Stability and activity of a GPCR in vivo and in membrane mimetic environments

Naranjo, Andrea N.
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University of Delaware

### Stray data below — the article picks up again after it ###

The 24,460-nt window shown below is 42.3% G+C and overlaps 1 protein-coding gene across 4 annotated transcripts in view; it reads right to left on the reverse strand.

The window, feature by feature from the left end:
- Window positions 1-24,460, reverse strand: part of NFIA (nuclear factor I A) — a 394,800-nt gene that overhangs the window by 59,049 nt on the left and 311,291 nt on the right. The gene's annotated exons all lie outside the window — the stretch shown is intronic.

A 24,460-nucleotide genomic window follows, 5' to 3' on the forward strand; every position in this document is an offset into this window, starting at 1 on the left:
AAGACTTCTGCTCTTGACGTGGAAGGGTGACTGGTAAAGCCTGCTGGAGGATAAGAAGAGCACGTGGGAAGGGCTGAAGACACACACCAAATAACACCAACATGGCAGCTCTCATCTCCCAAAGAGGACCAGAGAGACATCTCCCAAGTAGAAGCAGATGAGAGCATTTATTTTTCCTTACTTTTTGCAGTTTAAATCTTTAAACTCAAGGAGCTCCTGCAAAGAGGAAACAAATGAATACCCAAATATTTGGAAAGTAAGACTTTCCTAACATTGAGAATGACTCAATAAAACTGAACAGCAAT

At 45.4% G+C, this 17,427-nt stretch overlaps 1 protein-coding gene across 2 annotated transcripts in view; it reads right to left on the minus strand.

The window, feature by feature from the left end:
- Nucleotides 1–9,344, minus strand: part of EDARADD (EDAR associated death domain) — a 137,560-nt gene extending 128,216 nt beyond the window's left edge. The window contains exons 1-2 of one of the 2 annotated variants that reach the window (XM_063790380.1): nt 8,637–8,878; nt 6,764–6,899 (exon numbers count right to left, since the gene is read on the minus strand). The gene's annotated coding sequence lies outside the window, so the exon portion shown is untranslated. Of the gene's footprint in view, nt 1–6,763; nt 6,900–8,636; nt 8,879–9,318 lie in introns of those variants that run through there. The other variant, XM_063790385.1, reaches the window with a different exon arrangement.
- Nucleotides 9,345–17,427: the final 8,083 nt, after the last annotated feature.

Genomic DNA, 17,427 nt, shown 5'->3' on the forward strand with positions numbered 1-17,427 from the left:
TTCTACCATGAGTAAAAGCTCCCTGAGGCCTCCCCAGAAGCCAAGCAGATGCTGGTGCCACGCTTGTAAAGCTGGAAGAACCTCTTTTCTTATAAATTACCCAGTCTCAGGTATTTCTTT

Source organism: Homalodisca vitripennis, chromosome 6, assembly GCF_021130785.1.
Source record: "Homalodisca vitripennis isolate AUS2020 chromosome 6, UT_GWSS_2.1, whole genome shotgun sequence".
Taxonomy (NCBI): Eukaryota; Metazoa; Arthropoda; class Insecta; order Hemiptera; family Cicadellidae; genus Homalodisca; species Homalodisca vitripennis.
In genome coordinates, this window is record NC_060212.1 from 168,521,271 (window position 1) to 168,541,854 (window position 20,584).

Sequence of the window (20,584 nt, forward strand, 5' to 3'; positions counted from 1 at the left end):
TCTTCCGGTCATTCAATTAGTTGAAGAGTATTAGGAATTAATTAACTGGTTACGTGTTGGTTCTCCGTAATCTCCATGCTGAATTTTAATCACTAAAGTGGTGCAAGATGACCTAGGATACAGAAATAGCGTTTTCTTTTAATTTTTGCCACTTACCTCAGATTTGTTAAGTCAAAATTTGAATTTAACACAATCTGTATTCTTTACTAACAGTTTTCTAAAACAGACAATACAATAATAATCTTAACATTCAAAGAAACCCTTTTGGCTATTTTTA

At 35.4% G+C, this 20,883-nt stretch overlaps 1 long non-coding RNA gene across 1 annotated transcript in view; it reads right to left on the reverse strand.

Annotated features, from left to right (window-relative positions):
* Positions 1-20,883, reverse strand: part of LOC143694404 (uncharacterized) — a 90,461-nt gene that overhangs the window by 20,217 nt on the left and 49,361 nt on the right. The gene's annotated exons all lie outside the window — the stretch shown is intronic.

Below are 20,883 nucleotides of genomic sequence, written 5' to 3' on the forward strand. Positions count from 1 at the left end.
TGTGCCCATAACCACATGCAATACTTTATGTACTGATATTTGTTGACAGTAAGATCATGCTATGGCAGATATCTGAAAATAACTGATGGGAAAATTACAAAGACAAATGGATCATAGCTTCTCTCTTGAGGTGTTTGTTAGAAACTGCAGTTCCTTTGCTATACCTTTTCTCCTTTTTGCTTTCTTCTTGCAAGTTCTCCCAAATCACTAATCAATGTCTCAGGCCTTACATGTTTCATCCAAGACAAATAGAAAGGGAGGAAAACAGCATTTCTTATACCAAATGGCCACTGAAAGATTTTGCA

G protein-coupled receptors (GPCRs) are integral membrane proteins involved in cellular signaling and constitute major drug targets. Despite their importance, the relationship between structure and function of these receptors is not well understood. The objective of this research was twofold: 1) understanding structural and environmental factors important for GPCR expression, trafficking and function, and 2) developing in vitro membrane-mimetic reconstitution environments to characterize ligand-binding kinetics and lipid-receptor interactions. The role of extracellular disulfide bonds on the trafficking and ligand-binding activity of the full-length human A2A adenosine receptor (A 2A R) was examined. To this end, systematic cysteine-to-alanine mutations were conducted to replace individual and paired cysteines in the first two extracellular loops. Although none of the disulfide bonds were essential (including the conserved disulfide bond) for the formation of plasma membrane-localized active GPCR, loss of the disulfide bonds led to changes in the distribution of the receptor within the cell and changes in the ligand-binding affinity. There is growing evidence that ligand-binding rate constants could be better predictors of drug efficacy than affinity measurements. However ligand-binding kinetics are not well characterized, as they are more challenging to measure experimentally, and rarely investigated. Using fluorescence anisotropy we determined the association and dissociation rate constants for three unlabeled ligands (NECA, adenosine, and ZM 241385), in competition with fluorescent ligand FITC-APEC. We identified that the different affinities between two structurally similar agonists (NECA and adenosine) result from differences in their residence time (i.e. 1/koff). Furthermore, we determined that the higher affinity of ZM 241385 results primarily from a faster association rate. Previous studies of A2AR purified using the detergent dodecylmaltoside (DDM), found that a cholesterol analog was critical for ligand binding and conformational stability of the receptor. Here, we show that A2AR purified using a short hydrocarbon-chain lipid (1,2-dihexanoyl-sn-glycero-3-phosphocholine, DHPC) retains functionality and stability in the absence of added sterol. Additionally, longer chain lipids can be added to A2AR-DHPC to form bicelles, a biologically more relevant membrane-mimetic environment. Overall, the studies described in this thesis will be important as we begin to understand the emerging ligand-lipid-receptor-effector relationships.